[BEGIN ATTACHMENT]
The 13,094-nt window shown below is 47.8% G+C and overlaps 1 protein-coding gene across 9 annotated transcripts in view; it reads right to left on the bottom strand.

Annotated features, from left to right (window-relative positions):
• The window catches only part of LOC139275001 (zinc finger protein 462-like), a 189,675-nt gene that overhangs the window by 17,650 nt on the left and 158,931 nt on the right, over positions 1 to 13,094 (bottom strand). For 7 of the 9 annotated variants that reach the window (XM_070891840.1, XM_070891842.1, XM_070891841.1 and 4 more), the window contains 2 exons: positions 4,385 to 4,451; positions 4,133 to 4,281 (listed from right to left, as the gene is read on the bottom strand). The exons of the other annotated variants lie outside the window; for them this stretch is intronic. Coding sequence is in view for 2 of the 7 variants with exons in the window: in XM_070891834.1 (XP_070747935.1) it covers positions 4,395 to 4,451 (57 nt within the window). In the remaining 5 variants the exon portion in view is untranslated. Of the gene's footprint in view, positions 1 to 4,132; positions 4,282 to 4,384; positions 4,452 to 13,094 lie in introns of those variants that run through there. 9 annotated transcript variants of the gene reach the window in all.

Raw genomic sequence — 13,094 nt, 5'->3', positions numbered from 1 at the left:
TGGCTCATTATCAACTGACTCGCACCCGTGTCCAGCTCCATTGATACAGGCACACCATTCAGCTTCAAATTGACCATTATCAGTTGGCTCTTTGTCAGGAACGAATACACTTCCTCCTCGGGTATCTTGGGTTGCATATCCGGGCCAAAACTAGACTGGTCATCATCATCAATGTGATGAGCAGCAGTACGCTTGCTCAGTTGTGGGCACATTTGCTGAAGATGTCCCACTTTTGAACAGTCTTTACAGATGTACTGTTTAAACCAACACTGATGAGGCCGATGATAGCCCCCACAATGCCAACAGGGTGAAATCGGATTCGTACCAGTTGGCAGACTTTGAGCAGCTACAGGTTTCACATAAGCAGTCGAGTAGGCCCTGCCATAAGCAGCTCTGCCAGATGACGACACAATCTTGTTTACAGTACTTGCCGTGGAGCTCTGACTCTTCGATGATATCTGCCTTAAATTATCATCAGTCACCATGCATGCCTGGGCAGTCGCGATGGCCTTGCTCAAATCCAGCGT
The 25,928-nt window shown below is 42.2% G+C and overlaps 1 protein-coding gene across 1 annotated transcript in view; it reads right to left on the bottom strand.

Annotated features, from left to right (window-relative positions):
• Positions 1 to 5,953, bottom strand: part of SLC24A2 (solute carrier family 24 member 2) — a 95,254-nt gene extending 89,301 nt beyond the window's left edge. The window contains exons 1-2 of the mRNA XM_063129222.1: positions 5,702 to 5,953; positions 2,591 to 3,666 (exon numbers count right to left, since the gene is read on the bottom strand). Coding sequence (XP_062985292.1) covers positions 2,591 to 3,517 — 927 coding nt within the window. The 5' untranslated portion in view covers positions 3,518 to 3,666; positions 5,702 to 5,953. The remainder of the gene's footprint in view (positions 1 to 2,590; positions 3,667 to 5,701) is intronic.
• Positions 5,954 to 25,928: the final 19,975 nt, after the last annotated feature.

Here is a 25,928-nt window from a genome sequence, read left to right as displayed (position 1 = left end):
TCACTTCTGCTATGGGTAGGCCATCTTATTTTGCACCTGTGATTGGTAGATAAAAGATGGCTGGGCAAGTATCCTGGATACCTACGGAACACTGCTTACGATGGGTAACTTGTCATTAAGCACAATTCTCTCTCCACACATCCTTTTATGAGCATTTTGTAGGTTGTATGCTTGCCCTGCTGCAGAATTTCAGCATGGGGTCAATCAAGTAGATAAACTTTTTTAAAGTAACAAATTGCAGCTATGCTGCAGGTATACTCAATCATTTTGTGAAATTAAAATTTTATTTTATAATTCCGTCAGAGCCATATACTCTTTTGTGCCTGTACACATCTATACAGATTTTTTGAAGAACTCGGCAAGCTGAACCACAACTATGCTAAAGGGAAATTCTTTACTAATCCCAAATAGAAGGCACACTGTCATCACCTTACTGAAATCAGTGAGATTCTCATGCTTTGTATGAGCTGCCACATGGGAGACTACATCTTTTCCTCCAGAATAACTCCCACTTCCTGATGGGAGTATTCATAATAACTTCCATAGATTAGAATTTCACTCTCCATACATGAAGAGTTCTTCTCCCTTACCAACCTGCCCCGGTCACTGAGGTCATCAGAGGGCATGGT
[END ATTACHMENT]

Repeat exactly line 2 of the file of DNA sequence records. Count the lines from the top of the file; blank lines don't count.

Annotated features, from left to right (window-relative positions):